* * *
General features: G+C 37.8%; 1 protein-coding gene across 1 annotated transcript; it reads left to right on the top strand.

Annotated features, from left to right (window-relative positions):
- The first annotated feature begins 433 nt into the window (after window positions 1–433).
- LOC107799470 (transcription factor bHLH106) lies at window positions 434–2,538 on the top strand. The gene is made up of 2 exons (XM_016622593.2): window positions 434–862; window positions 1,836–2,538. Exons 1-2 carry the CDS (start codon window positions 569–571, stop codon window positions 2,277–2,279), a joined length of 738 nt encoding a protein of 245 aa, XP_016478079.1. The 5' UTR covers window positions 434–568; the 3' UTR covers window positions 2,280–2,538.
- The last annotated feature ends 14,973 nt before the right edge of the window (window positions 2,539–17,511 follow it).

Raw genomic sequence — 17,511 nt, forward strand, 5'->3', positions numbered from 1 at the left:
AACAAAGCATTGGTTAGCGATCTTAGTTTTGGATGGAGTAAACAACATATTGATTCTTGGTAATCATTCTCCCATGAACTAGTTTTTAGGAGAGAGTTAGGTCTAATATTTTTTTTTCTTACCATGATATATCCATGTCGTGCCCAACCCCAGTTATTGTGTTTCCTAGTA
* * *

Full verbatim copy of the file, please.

General features: G+C 37.8%; 1 protein-coding gene across 1 annotated transcript; it reads left to right on the top strand.

Annotated features, from left to right (window-relative positions):
- The first annotated feature begins 433 nt into the window (after window positions 1–433).
- LOC107799470 (transcription factor bHLH106) lies at window positions 434–2,538 on the top strand. The gene is made up of 2 exons (XM_016622593.2): window positions 434–862; window positions 1,836–2,538. Exons 1-2 carry the CDS (start codon window positions 569–571, stop codon window positions 2,277–2,279), a joined length of 738 nt encoding a protein of 245 aa, XP_016478079.1. The 5' UTR covers window positions 434–568; the 3' UTR covers window positions 2,280–2,538.
- The last annotated feature ends 14,973 nt before the right edge of the window (window positions 2,539–17,511 follow it).

Raw genomic sequence — 17,511 nt, forward strand, 5'->3', positions numbered from 1 at the left:
AACAAAGCATTGGTTAGCGATCTTAGTTTTGGATGGAGTAAACAACATATTGATTCTTGGTAATCATTCTCCCATGAACTAGTTTTTAGGAGAGAGTTAGGTCTAATATTTTTTTTTCTTACCATGATATATCCATGTCGTGCCCAACCCCAGTTATTGTGTTTCCTAGTA